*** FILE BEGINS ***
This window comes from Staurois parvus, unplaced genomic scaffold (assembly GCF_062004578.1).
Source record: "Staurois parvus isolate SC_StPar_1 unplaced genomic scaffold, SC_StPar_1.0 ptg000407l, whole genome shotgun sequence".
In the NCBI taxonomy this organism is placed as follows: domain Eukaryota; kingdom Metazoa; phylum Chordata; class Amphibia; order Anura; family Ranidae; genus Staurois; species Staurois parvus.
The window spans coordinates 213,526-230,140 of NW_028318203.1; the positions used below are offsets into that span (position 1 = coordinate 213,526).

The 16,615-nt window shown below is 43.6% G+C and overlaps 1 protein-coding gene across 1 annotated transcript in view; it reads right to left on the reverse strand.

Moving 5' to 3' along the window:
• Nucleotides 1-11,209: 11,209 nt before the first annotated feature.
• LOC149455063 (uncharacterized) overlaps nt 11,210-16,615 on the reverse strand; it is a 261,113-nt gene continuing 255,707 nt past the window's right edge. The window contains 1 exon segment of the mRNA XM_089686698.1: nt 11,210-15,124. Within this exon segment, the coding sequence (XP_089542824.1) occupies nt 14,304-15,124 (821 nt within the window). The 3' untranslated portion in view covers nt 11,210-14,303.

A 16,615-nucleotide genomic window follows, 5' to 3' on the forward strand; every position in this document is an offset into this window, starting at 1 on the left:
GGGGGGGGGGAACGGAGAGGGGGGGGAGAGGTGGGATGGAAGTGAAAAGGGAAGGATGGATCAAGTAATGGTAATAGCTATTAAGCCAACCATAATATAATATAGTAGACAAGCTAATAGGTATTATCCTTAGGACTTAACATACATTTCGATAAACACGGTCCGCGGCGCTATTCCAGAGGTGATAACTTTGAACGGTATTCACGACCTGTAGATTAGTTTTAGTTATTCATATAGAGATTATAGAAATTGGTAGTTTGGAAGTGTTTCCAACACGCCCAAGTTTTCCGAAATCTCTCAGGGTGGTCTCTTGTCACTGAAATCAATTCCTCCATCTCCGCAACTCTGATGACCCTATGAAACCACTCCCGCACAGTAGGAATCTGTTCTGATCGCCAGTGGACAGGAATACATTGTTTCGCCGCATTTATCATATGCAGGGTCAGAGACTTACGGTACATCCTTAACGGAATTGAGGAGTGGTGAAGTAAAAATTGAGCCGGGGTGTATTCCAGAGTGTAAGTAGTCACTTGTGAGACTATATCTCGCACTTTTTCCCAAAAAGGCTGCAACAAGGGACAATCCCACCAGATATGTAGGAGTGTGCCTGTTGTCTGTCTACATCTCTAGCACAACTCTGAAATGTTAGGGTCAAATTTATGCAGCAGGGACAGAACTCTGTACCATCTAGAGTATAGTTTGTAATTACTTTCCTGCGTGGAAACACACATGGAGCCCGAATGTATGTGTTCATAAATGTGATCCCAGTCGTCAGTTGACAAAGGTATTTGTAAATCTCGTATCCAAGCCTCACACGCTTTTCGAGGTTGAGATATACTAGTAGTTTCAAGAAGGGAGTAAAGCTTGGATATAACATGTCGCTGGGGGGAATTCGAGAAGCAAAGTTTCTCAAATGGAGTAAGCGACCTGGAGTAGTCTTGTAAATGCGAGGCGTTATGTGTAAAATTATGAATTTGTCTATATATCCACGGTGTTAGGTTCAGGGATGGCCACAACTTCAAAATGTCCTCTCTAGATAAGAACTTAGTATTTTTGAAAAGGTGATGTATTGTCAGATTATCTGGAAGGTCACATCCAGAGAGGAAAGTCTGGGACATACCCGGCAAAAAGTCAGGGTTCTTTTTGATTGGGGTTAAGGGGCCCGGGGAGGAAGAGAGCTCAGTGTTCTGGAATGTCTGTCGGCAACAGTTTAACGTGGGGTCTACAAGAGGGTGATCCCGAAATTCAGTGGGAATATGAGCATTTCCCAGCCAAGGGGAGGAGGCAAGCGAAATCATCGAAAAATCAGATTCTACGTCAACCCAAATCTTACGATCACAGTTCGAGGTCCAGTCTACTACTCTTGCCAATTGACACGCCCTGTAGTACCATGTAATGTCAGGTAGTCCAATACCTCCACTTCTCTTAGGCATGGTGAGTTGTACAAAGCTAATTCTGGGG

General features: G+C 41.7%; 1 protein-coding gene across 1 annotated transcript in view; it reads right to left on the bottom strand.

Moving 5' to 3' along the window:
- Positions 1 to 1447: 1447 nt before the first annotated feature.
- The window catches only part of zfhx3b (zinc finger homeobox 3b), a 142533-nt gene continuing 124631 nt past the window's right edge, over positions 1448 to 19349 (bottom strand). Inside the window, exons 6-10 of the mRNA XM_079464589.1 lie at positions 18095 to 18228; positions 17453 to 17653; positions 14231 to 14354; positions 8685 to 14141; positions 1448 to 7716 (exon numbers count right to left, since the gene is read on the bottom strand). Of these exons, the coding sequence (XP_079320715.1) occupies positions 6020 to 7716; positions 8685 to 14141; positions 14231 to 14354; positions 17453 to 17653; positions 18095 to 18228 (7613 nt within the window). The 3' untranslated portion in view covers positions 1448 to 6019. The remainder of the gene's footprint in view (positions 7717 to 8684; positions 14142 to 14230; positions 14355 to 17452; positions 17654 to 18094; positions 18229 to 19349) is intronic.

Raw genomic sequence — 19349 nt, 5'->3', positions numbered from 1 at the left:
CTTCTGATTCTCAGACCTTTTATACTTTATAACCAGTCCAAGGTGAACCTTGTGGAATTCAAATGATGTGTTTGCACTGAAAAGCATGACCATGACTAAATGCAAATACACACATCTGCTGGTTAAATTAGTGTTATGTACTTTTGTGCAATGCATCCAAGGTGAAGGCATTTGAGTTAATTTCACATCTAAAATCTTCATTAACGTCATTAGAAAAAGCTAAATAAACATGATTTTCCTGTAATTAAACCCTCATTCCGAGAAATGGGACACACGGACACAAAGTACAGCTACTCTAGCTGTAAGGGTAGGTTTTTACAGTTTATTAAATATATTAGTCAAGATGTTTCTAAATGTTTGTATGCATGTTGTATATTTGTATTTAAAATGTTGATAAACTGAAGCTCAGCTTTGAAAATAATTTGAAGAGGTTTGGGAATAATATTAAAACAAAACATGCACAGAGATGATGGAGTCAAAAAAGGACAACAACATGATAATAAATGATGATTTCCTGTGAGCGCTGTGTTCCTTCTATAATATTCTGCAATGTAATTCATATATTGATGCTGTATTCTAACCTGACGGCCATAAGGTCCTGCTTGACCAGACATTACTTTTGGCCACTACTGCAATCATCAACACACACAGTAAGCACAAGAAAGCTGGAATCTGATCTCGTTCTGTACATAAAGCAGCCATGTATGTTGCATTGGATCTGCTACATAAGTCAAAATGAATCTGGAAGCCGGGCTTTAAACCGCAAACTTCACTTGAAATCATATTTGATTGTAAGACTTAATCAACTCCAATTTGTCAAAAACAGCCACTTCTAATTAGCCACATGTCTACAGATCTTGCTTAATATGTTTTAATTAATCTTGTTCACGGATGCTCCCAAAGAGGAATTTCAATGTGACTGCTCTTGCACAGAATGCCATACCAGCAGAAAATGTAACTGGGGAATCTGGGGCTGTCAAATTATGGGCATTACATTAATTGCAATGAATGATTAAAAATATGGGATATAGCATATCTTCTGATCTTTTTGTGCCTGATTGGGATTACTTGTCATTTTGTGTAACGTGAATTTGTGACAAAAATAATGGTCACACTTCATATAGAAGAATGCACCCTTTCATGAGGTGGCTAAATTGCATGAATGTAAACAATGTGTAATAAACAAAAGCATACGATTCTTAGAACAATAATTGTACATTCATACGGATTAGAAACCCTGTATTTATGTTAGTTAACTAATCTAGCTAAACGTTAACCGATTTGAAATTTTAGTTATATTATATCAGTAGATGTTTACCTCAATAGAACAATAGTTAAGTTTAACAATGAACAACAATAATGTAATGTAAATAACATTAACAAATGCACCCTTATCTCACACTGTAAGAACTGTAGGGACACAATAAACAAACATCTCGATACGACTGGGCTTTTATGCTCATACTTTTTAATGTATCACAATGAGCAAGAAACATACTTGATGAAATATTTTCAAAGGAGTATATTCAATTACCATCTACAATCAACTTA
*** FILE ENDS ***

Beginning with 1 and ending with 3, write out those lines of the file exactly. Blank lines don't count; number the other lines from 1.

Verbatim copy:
This window comes from Staurois parvus, unplaced genomic scaffold (assembly GCF_062004578.1).
Source record: "Staurois parvus isolate SC_StPar_1 unplaced genomic scaffold, SC_StPar_1.0 ptg000407l, whole genome shotgun sequence".
In the NCBI taxonomy this organism is placed as follows: domain Eukaryota; kingdom Metazoa; phylum Chordata; class Amphibia; order Anura; family Ranidae; genus Staurois; species Staurois parvus.